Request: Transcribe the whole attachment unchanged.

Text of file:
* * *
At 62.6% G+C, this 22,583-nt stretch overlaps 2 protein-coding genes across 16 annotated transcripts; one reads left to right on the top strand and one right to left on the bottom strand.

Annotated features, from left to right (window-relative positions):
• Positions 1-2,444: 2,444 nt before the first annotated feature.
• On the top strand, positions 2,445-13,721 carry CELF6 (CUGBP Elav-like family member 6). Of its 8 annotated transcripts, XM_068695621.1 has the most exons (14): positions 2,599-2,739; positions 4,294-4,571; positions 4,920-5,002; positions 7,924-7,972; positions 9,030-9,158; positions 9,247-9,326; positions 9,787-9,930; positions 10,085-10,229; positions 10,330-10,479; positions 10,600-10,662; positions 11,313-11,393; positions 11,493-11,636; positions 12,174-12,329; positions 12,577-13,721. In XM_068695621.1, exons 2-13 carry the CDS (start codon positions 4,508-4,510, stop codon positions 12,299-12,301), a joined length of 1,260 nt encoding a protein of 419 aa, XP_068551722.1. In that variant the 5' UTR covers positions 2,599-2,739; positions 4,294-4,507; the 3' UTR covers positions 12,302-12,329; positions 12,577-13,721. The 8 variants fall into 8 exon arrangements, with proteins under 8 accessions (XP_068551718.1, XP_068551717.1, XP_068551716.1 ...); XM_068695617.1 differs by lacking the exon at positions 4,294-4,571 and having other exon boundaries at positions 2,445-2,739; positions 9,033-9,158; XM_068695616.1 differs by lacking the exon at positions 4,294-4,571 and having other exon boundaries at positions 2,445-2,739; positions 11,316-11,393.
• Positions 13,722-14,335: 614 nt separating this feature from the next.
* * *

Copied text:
At 62.6% G+C, this 22,583-nt stretch overlaps 2 protein-coding genes across 16 annotated transcripts; one reads left to right on the top strand and one right to left on the bottom strand.

Annotated features, from left to right (window-relative positions):
• Positions 1-2,444: 2,444 nt before the first annotated feature.
• On the top strand, positions 2,445-13,721 carry CELF6 (CUGBP Elav-like family member 6). Of its 8 annotated transcripts, XM_068695621.1 has the most exons (14): positions 2,599-2,739; positions 4,294-4,571; positions 4,920-5,002; positions 7,924-7,972; positions 9,030-9,158; positions 9,247-9,326; positions 9,787-9,930; positions 10,085-10,229; positions 10,330-10,479; positions 10,600-10,662; positions 11,313-11,393; positions 11,493-11,636; positions 12,174-12,329; positions 12,577-13,721. In XM_068695621.1, exons 2-13 carry the CDS (start codon positions 4,508-4,510, stop codon positions 12,299-12,301), a joined length of 1,260 nt encoding a protein of 419 aa, XP_068551722.1. In that variant the 5' UTR covers positions 2,599-2,739; positions 4,294-4,507; the 3' UTR covers positions 12,302-12,329; positions 12,577-13,721. The 8 variants fall into 8 exon arrangements, with proteins under 8 accessions (XP_068551718.1, XP_068551717.1, XP_068551716.1 ...); XM_068695617.1 differs by lacking the exon at positions 4,294-4,571 and having other exon boundaries at positions 2,445-2,739; positions 9,033-9,158; XM_068695616.1 differs by lacking the exon at positions 4,294-4,571 and having other exon boundaries at positions 2,445-2,739; positions 11,316-11,393.
• Positions 13,722-14,335: 614 nt separating this feature from the next.